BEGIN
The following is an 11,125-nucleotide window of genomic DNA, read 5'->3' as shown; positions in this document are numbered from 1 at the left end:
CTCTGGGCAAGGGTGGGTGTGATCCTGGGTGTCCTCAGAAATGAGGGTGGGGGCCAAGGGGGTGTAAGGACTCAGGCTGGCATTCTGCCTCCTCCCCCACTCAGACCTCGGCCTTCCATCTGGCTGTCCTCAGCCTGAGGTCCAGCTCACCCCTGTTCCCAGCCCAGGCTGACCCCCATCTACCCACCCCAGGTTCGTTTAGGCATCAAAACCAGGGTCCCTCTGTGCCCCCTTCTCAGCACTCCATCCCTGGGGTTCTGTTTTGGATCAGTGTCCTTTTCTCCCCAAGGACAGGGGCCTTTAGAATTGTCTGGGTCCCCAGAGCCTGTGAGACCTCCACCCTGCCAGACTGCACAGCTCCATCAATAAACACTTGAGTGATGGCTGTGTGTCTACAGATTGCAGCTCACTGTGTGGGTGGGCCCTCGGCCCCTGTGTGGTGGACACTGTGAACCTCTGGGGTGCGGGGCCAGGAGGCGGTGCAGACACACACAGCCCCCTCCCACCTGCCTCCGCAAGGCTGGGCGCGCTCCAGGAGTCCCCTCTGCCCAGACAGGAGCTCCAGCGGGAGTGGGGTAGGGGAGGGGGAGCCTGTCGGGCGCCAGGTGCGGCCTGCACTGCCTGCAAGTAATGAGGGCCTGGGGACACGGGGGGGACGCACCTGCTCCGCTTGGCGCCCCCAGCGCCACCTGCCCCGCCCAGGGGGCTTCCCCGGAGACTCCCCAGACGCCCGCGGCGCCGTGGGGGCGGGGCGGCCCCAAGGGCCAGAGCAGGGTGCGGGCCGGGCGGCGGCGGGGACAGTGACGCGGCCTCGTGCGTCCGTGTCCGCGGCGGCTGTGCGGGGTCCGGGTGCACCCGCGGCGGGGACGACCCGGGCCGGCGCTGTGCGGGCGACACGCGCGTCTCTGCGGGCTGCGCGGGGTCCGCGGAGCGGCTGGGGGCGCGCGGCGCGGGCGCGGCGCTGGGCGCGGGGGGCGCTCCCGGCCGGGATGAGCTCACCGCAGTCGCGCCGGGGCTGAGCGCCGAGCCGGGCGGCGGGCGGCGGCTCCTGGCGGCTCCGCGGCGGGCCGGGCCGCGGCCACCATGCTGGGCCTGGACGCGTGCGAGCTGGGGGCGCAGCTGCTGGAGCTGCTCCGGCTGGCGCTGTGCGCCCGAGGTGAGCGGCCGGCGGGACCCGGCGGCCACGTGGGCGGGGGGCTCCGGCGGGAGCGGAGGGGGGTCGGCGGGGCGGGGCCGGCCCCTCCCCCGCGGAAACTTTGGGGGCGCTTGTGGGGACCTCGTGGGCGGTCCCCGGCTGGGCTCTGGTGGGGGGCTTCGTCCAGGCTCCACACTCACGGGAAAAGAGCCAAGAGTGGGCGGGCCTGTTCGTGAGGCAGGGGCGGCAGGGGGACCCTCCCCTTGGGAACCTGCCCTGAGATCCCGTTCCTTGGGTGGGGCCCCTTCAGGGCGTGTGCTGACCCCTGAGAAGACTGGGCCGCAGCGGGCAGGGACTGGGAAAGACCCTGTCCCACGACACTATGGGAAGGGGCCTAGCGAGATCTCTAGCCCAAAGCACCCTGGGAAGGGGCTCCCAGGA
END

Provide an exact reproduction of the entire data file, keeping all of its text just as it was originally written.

The following is an 11,125-nucleotide window of genomic DNA, read 5'->3' as shown; positions in this document are numbered from 1 at the left end:
CTCTGGGCAAGGGTGGGTGTGATCCTGGGTGTCCTCAGAAATGAGGGTGGGGGCCAAGGGGGTGTAAGGACTCAGGCTGGCATTCTGCCTCCTCCCCCACTCAGACCTCGGCCTTCCATCTGGCTGTCCTCAGCCTGAGGTCCAGCTCACCCCTGTTCCCAGCCCAGGCTGACCCCCATCTACCCACCCCAGGTTCGTTTAGGCATCAAAACCAGGGTCCCTCTGTGCCCCCTTCTCAGCACTCCATCCCTGGGGTTCTGTTTTGGATCAGTGTCCTTTTCTCCCCAAGGACAGGGGCCTTTAGAATTGTCTGGGTCCCCAGAGCCTGTGAGACCTCCACCCTGCCAGACTGCACAGCTCCATCAATAAACACTTGAGTGATGGCTGTGTGTCTACAGATTGCAGCTCACTGTGTGGGTGGGCCCTCGGCCCCTGTGTGGTGGACACTGTGAACCTCTGGGGTGCGGGGCCAGGAGGCGGTGCAGACACACACAGCCCCCTCCCACCTGCCTCCGCAAGGCTGGGCGCGCTCCAGGAGTCCCCTCTGCCCAGACAGGAGCTCCAGCGGGAGTGGGGTAGGGGAGGGGGAGCCTGTCGGGCGCCAGGTGCGGCCTGCACTGCCTGCAAGTAATGAGGGCCTGGGGACACGGGGGGGACGCACCTGCTCCGCTTGGCGCCCCCAGCGCCACCTGCCCCGCCCAGGGGGCTTCCCCGGAGACTCCCCAGACGCCCGCGGCGCCGTGGGGGCGGGGCGGCCCCAAGGGCCAGAGCAGGGTGCGGGCCGGGCGGCGGCGGGGACAGTGACGCGGCCTCGTGCGTCCGTGTCCGCGGCGGCTGTGCGGGGTCCGGGTGCACCCGCGGCGGGGACGACCCGGGCCGGCGCTGTGCGGGCGACACGCGCGTCTCTGCGGGCTGCGCGGGGTCCGCGGAGCGGCTGGGGGCGCGCGGCGCGGGCGCGGCGCTGGGCGCGGGGGGCGCTCCCGGCCGGGATGAGCTCACCGCAGTCGCGCCGGGGCTGAGCGCCGAGCCGGGCGGCGGGCGGCGGCTCCTGGCGGCTCCGCGGCGGGCCGGGCCGCGGCCACCATGCTGGGCCTGGACGCGTGCGAGCTGGGGGCGCAGCTGCTGGAGCTGCTCCGGCTGGCGCTGTGCGCCCGAGGTGAGCGGCCGGCGGGACCCGGCGGCCACGTGGGCGGGGGGCTCCGGCGGGAGCGGAGGGGGGTCGGCGGGGCGGGGCCGGCCCCTCCCCCGCGGAAACTTTGGGGGCGCTTGTGGGGACCTCGTGGGCGGTCCCCGGCTGGGCTCTGGTGGGGGGCTTCGTCCAGGCTCCACACTCACGGGAAAAGAGCCAAGAGTGGGCGGGCCTGTTCGTGAGGCAGGGGCGGCAGGGGGACCCTCCCCTTGGGAACCTGCCCTGAGATCCCGTTCCTTGGGTGGGGCCCCTTCAGGGCGTGTGCTGACCCCTGAGAAGACTGGGCCGCAGCGGGCAGGGACTGGGAAAGACCCTGTCCCACGACACTATGGGAAGGGGCCTAGCGAGATCTCTAGCCCAAAGCACCCTGGGAAGGGGCTCCCAGGA